As the market reaches new highs, one has to wonder if there is a correction looming or if the markets will continue posting new highs as time marches on. Opinions are varied from Cal Icahn recently saying:
I am very cautious on equities today. This market could easily have a big drop.
To Warren Buffett stating:
I would say that they're in a zone of reasonableness. Five years ago, I wrote an article for The New York Times that said they were very cheap. And every now and then, you can see that they're very overpriced or very underpriced. Most of the time, they're in an area where maybe they're a little high, a little low, and nobody really knows exactly. They're definitely not way overpriced. They're definitely not underpriced.
Which is it? This article looks at the Shiller PE ratio both past and present in an attempt to frame possible outcomes. Data for this article was obtained here. We used the median Shiller PEs over various points in time and compared them to the historical Shiller PE. We'll start with a look at the yearly data:
Different median values are shown starting at 1995 and at different stages going back through history (Legend at the top of graph). Why 1995? This period in history was a game changer as far as easy access to the markets. Advances in technology from 1995 revolutionized trading allowing easy access to information and trading for the investor, resulting in more participation both in the USA and around the world. Many would agree the market was oversold in the 2009 time frame (illustrated above), creating opportunity for those that had the courage and dry powder to invest. It also illustrates why using data from the early 1900's is no longer representative of today's world but yardsticks of eras past. Starting at 1995 better reflects the technology driven culture of today. Of course waiting for years' worth of data is a long time to wait, so we will break this down further by looking at the monthly data.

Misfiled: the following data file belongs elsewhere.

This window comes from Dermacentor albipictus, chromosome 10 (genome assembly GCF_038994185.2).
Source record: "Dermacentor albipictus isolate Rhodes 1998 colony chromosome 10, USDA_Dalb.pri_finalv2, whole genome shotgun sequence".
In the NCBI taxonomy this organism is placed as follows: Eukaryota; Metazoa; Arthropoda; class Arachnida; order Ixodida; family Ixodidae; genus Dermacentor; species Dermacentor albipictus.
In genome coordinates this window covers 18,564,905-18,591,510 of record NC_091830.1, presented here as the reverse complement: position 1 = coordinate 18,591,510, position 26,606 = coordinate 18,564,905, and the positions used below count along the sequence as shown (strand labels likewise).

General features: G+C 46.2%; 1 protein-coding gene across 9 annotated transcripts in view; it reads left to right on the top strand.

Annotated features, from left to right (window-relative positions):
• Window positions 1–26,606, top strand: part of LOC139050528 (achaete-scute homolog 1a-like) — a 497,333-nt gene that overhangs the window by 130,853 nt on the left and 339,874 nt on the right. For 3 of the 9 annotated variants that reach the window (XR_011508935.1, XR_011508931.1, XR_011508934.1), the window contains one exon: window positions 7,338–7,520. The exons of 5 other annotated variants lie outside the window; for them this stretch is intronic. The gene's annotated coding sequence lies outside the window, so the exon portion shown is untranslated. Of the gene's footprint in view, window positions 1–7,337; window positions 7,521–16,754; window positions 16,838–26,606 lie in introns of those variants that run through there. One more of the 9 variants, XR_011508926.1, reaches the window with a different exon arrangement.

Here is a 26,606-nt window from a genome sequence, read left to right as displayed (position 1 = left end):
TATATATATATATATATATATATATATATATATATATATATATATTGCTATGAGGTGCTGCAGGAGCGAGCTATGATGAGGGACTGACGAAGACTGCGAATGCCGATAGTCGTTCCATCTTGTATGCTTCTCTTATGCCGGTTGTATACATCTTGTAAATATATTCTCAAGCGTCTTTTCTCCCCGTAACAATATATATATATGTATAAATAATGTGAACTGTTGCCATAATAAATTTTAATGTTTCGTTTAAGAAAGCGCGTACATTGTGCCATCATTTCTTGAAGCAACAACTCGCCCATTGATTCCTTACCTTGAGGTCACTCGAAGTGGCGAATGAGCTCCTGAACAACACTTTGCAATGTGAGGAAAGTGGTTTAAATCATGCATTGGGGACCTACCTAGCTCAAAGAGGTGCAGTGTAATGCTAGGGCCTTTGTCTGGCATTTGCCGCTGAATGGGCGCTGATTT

The median value from 1995 was added to the monthly graph as a longer term reference line. Some may argue that the median from the bubble distorts the overall value but if we look at the period from approximately 2003 (post bubble) to the pre-crash of late 2008, the median value is about the same. Anyone wanting to look at other time periods can use the interactive model here.
Using median values from Jan 1, 2013 and 1995, this model seems more in line with Warren Buffett's comments, "They're definitely not way overpriced. They're definitely not underpriced."
In the short term, Carl Icahn may also be right stating he is cautious on equities today. The monthly graph could be interpreted as signaling a small correction although Carl Icahn's "big drop" comment doesn't appear to be in the cards. Based on the short-term data, a small correction is possible, maybe five percent or slightly higher but the long-term data indicate the market trading in a range defined by Buffett's comments. A large correction would need to be triggered by some unexpected outside event such as a more dysfunctional US government (if that's possible) whose policies would drag down corporate earnings. The Federal Reserve could also play a role but it's unlikely they will do anything that is a big surprise now that we know Janet Yellen will be the new Fed chair.
Market corrections yield opportunities after allowing time for the sell-off to run its course. Companies with a history of solid cash flows and earnings will perform better than companies with little or no track record. Is a correction imminent? No one can time the market as illustrated in the first graph where some were calling for a correction long before the market reached stratospheric levels. What history tells us is there will be a correction once metrics move into overvalued territory. The unknowns are the timing and how damaging it will be, dependent on how much "Irrational exuberance" abounds once the market becomes overvalued.
Here is a sampling of companies we've written about on Seeking Alpha that could represent opportunities should a correction occur. Microsoft (NASDAQ:MSFT), Apple (NASDAQ:AAPL) and Intel (NASDAQ:INTC) are large cap stocks with good track records of generating strong cash flows and earnings and low debt-to-equity ratios. Level 3 Communications (NYSE:LVLT) is a higher risk pick whose stock price may take a disproportional hit in any correction since earnings and free cash flow will not turn positive until 2014.
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A market correction is not inevitable at this point but a small correction would not be surprising. Given the market is valued in a reasonable range, it's hard to see any correction turning into an over-correction without an outside catalyst causing panic and fear as occurred with the financial collapse.
Those with cash to spare may want to put some aside in the event any correction presents an opportunity or to modify Buffett's words; fall in a zone of (un)reasonableness.